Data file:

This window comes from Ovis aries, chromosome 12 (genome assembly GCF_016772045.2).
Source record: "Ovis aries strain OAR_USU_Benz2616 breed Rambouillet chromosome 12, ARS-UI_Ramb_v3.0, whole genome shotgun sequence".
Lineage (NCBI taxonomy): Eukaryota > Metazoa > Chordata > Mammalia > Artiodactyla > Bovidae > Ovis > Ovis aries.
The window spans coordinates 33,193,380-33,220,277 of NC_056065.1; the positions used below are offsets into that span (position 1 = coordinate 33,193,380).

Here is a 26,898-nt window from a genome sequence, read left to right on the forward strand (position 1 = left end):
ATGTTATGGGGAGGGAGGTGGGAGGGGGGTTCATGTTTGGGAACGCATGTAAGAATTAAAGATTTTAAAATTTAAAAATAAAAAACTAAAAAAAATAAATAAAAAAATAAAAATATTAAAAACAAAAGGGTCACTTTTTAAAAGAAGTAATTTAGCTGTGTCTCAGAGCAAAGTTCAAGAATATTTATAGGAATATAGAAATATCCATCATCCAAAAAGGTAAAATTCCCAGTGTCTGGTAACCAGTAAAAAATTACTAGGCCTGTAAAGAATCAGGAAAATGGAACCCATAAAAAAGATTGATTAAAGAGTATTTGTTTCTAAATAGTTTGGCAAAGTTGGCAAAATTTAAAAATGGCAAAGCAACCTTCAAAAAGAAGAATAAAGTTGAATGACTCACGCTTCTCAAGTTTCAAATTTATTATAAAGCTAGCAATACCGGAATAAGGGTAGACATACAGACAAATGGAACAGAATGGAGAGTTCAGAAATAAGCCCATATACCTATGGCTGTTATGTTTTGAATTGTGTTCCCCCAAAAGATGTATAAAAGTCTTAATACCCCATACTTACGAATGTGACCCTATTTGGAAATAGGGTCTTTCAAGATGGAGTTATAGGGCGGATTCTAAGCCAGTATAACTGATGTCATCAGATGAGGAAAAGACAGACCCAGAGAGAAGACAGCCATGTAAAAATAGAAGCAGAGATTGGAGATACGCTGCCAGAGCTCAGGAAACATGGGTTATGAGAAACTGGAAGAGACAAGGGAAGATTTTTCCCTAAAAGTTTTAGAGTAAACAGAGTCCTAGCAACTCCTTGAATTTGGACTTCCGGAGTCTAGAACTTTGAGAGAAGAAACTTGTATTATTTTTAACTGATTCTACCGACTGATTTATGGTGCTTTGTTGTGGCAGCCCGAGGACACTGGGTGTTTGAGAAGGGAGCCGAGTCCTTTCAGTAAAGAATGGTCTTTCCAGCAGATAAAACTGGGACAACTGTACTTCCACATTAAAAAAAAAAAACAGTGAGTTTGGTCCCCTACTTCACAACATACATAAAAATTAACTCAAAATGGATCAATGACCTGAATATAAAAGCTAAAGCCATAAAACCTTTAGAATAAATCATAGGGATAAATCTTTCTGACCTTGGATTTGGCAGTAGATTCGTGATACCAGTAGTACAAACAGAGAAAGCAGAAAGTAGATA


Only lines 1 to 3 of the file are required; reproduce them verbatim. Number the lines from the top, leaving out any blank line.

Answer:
This window comes from Ovis aries, chromosome 12 (genome assembly GCF_016772045.2).
Source record: "Ovis aries strain OAR_USU_Benz2616 breed Rambouillet chromosome 12, ARS-UI_Ramb_v3.0, whole genome shotgun sequence".
Lineage (NCBI taxonomy): Eukaryota > Metazoa > Chordata > Mammalia > Artiodactyla > Bovidae > Ovis > Ovis aries.